|Publication number||US5507383 A|
|Application number||US 08/327,999|
|Publication date||Apr 16, 1996|
|Filing date||Oct 24, 1994|
|Priority date||Nov 18, 1993|
|Also published as||CA2135847A1, CA2135847C, DE69411676D1, DE69411676T2, DE69411676T3, EP0654426A1, EP0654426B1, EP0654426B2, US5361893|
|Publication number||08327999, 327999, US 5507383 A, US 5507383A, US-A-5507383, US5507383 A, US5507383A|
|Inventors||Robert S. Lapyere, John J. Carbone|
|Original Assignee||The Laitram Corporation|
|Export Citation||BiBTeX, EndNote, RefMan|
|Patent Citations (14), Referenced by (56), Classifications (12), Legal Events (4)|
|External Links: USPTO, USPTO Assignment, Espacenet|
This is a continuation-in-part of the application Ser. No. 08/153,979 filed Nov. 18, 1993 U.S. Pat. No. 5,361,893.
This invention relates to plastic modular conveyor belts and more particularly it relates to conveyor belts with plastic modular links integrally formed of two different plastic or rubber materials.
Modular plastic links for conveyors are typically formed of polyethylene, polypropylene or acetal, which are hard, wear resistant plastics having a low coefficient of friction ideal for pivoting the links and frictional contact with wear strip surfaces. These plastics also provide a high tensile strength along the belt for conveying heavy loads and ideal chemical and biological inactivity for use of the belts in sanitary and chemical environments. However, the low friction characteristics of the plastics do not form an ideal belt-to-load surface for carrying loads up and down inclines.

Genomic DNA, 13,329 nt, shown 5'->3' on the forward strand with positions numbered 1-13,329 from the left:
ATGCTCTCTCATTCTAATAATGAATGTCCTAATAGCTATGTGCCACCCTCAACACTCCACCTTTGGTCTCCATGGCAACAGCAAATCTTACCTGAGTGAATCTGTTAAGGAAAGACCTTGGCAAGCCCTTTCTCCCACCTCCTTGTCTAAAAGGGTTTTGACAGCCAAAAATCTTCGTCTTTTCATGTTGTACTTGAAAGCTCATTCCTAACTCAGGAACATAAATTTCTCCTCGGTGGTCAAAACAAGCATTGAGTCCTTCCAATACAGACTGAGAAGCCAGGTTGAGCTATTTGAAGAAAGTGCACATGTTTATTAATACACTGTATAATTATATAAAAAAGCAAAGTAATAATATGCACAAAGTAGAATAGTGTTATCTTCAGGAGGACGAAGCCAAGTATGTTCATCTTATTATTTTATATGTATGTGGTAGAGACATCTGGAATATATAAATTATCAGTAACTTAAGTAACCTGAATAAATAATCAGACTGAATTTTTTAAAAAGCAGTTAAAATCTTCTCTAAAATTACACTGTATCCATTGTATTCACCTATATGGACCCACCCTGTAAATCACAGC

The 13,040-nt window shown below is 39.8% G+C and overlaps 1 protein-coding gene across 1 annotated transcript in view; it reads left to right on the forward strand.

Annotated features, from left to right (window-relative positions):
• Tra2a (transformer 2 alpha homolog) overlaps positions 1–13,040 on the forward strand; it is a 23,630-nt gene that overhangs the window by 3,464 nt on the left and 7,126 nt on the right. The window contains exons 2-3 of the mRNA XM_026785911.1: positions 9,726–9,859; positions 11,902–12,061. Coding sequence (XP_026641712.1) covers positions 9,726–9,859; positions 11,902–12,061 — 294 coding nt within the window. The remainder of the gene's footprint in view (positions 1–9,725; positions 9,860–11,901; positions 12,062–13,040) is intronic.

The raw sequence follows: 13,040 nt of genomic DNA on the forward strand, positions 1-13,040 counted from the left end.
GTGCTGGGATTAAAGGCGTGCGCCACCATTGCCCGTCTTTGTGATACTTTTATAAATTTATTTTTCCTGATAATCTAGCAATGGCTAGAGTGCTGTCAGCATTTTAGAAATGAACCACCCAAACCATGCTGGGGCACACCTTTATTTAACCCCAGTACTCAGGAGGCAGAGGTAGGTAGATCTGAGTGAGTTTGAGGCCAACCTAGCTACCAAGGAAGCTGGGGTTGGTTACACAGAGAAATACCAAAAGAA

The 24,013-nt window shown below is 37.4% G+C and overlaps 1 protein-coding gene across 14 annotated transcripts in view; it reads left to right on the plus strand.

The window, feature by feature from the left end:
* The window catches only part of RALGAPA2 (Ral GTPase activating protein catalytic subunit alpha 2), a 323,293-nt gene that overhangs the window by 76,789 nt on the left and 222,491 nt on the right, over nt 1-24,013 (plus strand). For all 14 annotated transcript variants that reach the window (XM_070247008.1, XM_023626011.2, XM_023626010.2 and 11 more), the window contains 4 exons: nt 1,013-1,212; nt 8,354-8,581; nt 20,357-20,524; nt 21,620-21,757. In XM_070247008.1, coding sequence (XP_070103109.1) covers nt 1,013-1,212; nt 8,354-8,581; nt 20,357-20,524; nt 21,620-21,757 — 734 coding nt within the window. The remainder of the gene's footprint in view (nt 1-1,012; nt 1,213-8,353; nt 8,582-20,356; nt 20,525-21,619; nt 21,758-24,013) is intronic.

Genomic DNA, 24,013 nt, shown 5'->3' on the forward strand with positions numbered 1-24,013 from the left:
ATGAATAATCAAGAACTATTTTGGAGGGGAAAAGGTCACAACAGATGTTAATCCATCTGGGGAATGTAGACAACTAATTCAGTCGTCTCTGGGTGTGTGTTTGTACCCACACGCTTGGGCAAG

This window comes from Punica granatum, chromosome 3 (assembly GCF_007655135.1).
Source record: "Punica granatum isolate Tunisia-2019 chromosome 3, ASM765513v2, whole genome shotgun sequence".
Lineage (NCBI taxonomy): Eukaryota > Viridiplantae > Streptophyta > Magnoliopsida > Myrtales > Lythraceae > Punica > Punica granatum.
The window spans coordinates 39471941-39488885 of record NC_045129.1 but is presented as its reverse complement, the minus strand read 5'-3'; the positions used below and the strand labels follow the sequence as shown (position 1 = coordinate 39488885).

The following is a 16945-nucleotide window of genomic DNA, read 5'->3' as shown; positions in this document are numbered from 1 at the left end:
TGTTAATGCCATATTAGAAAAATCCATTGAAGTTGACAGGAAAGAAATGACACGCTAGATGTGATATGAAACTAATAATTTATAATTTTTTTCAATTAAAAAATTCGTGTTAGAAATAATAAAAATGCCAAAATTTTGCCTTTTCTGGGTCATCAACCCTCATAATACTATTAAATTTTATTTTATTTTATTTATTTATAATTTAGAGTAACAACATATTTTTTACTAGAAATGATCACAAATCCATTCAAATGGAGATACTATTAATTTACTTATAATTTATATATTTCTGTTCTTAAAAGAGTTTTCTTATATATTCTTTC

In the prior art, fabric and rubber-like belts have been used extensively to increase the friction of the carrying surface of the belts. However, these belts have certain shortcomings. Because significant friction between a fabric belt and its driving drum is required to effectively drive the belt, fabric belts are maintained in high tension, even while not operating. The high tension stretches the belt and strains the conveyor frame and tensioner. Another shortcoming with fabric belts is that they are not positively tracked, making them susceptible to edge damage as the untracked belt wanders from side to side. Repair is another problem with fabric belts. Removing worn sections, inserting splices, determining the correct length, and reinstalling and retensioning the repaired belt can be difficult. Furthermore, the roller carryways used with fabric belts are noisy.
It is therefore a primary object of this invention to resolve these problems by manufacture of high friction link belt modules and to provide improved high friction conveyor belts and conveyor systems.